Ground flaxseed contains a type of omega-3 fatty acid called alpha-linolenic acid (ALA). Studies have shown that ALA is linked with a lower risk of heart attack, heart disease, and stroke. And in animal studies, ALA from flaxseed prevented cholesterol deposits and reduced inflammation in arteries.
The fiber in flaxseed is also beneficial in that it can help lower cholesterol levels. One study found that people with high cholesterol lowered their LDL cholesterol by almost 20 percent after consuming 3 tablespoons of ground flaxseed every day for 3 months. Flaxseed may also help increase HDL cholesterol: in a separate study, people who had diabetes had a 12 percent increase in HDL after consuming 1 tablespoon of ground flaxseed for one month.
Flaxseed is quite safe, although nausea, bloating, and diarrhea are possible side effects. It’s best to take flaxseed separately from any medicines to prevent drug absorption problems because flaxseed can slow the movement of food (and medicines) from the stomach to the intestines.
Low-carb and keto (ketogenic) diets are all the rage these days and they may be something you’re considering trying (if you haven’t already). There’s evidence that a low-carb diet can lower triglycerides and raise HDL cholesterol. However, when it comes to LDL cholesterol, the research is a bit murky. In some studies, a low-carb diet lowered LDL, whereas in others, it raised LDL. Proponents of a low-carb diet argue that it’s the particle size of cholesterol that determines heart disease risk: the smaller the particles, the greater the risk of heart disease. Advanced lipoprotein testing can measure the size and number of LDL particles; it’s a more detailed version of a lipid profile, and it’s also more expensive. Your insurance plan may not cover the cost, either.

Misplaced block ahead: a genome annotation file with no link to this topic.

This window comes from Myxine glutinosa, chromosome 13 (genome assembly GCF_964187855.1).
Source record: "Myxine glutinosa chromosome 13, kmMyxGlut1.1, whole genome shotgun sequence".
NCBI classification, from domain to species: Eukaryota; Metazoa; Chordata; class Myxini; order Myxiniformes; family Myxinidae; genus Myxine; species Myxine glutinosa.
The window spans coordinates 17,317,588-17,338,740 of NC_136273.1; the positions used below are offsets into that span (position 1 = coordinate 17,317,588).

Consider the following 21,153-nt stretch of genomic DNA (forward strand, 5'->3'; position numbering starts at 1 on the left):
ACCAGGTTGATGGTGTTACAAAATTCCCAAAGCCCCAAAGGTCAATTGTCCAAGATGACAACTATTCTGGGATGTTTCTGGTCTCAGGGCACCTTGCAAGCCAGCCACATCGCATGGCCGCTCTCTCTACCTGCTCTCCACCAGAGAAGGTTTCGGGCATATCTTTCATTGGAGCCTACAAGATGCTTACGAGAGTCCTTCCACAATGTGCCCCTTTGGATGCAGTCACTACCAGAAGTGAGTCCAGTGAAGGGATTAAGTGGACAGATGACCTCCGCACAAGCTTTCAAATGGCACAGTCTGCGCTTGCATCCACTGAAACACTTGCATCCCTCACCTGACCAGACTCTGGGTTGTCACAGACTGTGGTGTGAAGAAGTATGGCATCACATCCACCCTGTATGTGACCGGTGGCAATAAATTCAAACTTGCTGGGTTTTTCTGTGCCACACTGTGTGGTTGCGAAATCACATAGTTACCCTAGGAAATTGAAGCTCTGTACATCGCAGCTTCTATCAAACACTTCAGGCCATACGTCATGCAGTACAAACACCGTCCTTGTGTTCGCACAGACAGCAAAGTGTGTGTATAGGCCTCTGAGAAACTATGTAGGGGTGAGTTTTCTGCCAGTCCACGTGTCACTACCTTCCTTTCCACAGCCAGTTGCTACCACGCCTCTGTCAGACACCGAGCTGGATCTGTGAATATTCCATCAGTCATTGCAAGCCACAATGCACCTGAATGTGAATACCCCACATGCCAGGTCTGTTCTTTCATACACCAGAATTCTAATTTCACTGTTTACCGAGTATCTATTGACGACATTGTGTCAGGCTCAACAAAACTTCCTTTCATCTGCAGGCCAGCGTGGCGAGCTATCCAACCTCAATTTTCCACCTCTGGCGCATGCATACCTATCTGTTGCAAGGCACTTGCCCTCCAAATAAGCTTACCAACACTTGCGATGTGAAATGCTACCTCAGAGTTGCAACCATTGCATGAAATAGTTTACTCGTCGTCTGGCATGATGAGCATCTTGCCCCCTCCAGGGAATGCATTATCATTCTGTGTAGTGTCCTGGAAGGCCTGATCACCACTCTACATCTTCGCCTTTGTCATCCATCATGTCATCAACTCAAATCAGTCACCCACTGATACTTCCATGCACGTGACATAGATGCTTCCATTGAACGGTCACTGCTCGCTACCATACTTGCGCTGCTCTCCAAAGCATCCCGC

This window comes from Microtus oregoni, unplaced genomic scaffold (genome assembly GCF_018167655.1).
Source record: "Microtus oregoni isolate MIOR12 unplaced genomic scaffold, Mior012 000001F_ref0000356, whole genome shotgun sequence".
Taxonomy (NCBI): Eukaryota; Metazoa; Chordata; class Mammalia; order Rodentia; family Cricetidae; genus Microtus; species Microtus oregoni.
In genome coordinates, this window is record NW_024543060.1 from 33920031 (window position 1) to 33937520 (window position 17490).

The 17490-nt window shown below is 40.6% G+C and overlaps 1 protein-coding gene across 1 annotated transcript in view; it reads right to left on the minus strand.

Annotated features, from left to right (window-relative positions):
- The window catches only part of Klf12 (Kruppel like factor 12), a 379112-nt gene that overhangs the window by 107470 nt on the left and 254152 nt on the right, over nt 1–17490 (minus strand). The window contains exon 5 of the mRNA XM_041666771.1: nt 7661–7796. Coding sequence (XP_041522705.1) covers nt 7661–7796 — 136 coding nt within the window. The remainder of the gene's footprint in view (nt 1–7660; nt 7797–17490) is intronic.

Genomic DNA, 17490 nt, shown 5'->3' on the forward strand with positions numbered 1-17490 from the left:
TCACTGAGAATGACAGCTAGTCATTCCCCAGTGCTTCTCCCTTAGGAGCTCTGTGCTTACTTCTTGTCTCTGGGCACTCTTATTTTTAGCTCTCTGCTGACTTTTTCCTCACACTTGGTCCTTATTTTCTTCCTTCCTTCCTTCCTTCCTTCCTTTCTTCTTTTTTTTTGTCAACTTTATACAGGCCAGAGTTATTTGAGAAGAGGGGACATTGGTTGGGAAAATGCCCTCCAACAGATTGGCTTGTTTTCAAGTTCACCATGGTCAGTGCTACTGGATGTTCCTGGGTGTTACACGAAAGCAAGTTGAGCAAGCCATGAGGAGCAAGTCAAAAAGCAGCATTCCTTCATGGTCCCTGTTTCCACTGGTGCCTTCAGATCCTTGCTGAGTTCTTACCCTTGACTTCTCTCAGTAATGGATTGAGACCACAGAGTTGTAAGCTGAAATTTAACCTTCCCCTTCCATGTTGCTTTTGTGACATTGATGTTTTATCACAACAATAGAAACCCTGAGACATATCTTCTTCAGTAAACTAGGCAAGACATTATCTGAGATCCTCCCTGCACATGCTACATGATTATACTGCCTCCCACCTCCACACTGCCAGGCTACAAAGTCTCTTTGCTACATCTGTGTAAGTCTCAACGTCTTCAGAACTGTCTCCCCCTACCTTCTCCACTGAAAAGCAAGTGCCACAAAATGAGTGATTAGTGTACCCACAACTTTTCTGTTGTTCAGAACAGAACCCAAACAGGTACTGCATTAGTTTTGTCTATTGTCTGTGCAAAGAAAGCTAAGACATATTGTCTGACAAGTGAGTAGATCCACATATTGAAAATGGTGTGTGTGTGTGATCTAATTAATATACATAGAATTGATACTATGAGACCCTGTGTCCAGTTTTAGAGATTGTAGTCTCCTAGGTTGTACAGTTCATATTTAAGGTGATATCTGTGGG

Bear in mind, too, that some people may have high cholesterol levels for reasons other than dietary factors, and it’s important to talk with your doctor. However, if your low-carb diet is high in saturated fat from, say butter, fatty meats, coconut oil, or Bulletproof coffee, for example, it may be worthwhile switching to more heart-healthy, unsaturated forms of fat in your diet to see if that helps to improve your lipid profile.
Physical activity is another way to improve your lipids and your heart health. Regular physical activity can boost HDL cholesterol and lower triglyceride levels. The American Heart Association recommends aiming for at least 150 minutes of physical activity each week (or 30 minutes of activity, 5 days per week) to improve heart health; for lowering cholesterol, the goal is to aim for 40 minutes of aerobic exercise at a vigorous intensity 3 to 4 times per week.
But what if you’re not a big fan of going to the gym? No worries. Physical activity is anything that you do that makes you move and burn calories. This means that walking, biking, dancing, playing sports, climbing stairs, or doing housework or yard work all count! And if finding time to do 30 or 40 minutes seems next to impossible, break it down into smaller time segments, such as doing 10 minutes, 3 times a day. The point is to move as much as you can.